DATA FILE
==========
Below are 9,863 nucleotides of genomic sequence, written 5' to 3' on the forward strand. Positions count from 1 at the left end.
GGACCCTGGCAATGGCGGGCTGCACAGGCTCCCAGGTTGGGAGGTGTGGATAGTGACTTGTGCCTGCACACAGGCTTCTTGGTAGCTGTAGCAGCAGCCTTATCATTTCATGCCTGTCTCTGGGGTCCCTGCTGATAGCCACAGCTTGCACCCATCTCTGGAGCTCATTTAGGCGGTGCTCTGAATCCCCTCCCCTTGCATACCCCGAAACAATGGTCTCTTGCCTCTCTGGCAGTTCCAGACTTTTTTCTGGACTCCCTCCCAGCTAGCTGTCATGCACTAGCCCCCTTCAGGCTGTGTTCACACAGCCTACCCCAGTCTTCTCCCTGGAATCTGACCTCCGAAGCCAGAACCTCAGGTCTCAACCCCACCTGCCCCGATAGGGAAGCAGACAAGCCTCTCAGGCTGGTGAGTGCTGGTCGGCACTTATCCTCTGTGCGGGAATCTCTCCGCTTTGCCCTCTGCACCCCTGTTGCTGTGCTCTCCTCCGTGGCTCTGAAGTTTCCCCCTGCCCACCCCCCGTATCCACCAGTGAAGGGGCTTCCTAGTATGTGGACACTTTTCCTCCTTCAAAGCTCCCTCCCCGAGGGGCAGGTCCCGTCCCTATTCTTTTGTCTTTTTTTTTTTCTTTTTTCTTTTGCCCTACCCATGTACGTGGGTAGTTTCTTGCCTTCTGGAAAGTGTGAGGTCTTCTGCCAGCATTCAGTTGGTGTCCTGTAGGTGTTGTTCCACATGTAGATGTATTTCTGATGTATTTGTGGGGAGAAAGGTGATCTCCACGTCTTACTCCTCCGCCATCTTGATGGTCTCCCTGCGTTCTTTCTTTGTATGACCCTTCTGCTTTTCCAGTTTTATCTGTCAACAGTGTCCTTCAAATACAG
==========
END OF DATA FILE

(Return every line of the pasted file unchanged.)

Below are 9,863 nucleotides of genomic sequence, written 5' to 3' on the forward strand. Positions count from 1 at the left end.
GGACCCTGGCAATGGCGGGCTGCACAGGCTCCCAGGTTGGGAGGTGTGGATAGTGACTTGTGCCTGCACACAGGCTTCTTGGTAGCTGTAGCAGCAGCCTTATCATTTCATGCCTGTCTCTGGGGTCCCTGCTGATAGCCACAGCTTGCACCCATCTCTGGAGCTCATTTAGGCGGTGCTCTGAATCCCCTCCCCTTGCATACCCCGAAACAATGGTCTCTTGCCTCTCTGGCAGTTCCAGACTTTTTTCTGGACTCCCTCCCAGCTAGCTGTCATGCACTAGCCCCCTTCAGGCTGTGTTCACACAGCCTACCCCAGTCTTCTCCCTGGAATCTGACCTCCGAAGCCAGAACCTCAGGTCTCAACCCCACCTGCCCCGATAGGGAAGCAGACAAGCCTCTCAGGCTGGTGAGTGCTGGTCGGCACTTATCCTCTGTGCGGGAATCTCTCCGCTTTGCCCTCTGCACCCCTGTTGCTGTGCTCTCCTCCGTGGCTCTGAAGTTTCCCCCTGCCCACCCCCCGTATCCACCAGTGAAGGGGCTTCCTAGTATGTGGACACTTTTCCTCCTTCAAAGCTCCCTCCCCGAGGGGCAGGTCCCGTCCCTATTCTTTTGTCTTTTTTTTTTTCTTTTTTCTTTTGCCCTACCCATGTACGTGGGTAGTTTCTTGCCTTCTGGAAAGTGTGAGGTCTTCTGCCAGCATTCAGTTGGTGTCCTGTAGGTGTTGTTCCACATGTAGATGTATTTCTGATGTATTTGTGGGGAGAAAGGTGATCTCCACGTCTTACTCCTCCGCCATCTTGATGGTCTCCCTGCGTTCTTTCTTTGTATGACCCTTCTGCTTTTCCAGTTTTATCTGTCAACAGTGTCCTTCAAATACAG